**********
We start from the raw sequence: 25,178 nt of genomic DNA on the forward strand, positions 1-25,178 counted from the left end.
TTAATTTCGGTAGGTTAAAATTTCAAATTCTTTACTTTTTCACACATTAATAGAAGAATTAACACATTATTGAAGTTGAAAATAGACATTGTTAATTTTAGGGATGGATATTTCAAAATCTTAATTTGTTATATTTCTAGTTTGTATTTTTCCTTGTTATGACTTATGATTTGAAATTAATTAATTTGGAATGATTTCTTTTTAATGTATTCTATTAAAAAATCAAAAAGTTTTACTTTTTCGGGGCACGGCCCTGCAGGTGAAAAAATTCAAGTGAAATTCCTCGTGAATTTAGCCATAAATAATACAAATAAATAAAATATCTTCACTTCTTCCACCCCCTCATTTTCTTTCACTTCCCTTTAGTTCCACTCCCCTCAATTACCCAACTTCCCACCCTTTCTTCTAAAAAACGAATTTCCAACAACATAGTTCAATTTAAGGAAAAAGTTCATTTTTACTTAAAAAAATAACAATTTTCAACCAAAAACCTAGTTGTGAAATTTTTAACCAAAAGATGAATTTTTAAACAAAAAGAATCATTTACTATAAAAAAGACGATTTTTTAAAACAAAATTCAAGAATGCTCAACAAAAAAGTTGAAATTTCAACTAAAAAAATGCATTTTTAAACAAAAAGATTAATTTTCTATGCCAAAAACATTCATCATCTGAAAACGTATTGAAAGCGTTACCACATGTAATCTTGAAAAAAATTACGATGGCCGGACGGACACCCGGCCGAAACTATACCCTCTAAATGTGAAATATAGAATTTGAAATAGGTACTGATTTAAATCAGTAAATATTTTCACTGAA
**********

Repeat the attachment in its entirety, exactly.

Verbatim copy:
We start from the raw sequence: 25,178 nt of genomic DNA on the forward strand, positions 1-25,178 counted from the left end.
TTAATTTCGGTAGGTTAAAATTTCAAATTCTTTACTTTTTCACACATTAATAGAAGAATTAACACATTATTGAAGTTGAAAATAGACATTGTTAATTTTAGGGATGGATATTTCAAAATCTTAATTTGTTATATTTCTAGTTTGTATTTTTCCTTGTTATGACTTATGATTTGAAATTAATTAATTTGGAATGATTTCTTTTTAATGTATTCTATTAAAAAATCAAAAAGTTTTACTTTTTCGGGGCACGGCCCTGCAGGTGAAAAAATTCAAGTGAAATTCCTCGTGAATTTAGCCATAAATAATACAAATAAATAAAATATCTTCACTTCTTCCACCCCCTCATTTTCTTTCACTTCCCTTTAGTTCCACTCCCCTCAATTACCCAACTTCCCACCCTTTCTTCTAAAAAACGAATTTCCAACAACATAGTTCAATTTAAGGAAAAAGTTCATTTTTACTTAAAAAAATAACAATTTTCAACCAAAAACCTAGTTGTGAAATTTTTAACCAAAAGATGAATTTTTAAACAAAAAGAATCATTTACTATAAAAAAGACGATTTTTTAAAACAAAATTCAAGAATGCTCAACAAAAAAGTTGAAATTTCAACTAAAAAAATGCATTTTTAAACAAAAAGATTAATTTTCTATGCCAAAAACATTCATCATCTGAAAACGTATTGAAAGCGTTACCACATGTAATCTTGAAAAAAATTACGATGGCCGGACGGACACCCGGCCGAAACTATACCCTCTAAATGTGAAATATAGAATTTGAAATAGGTACTGATTTAAATCAGTAAATATTTTCACTGAA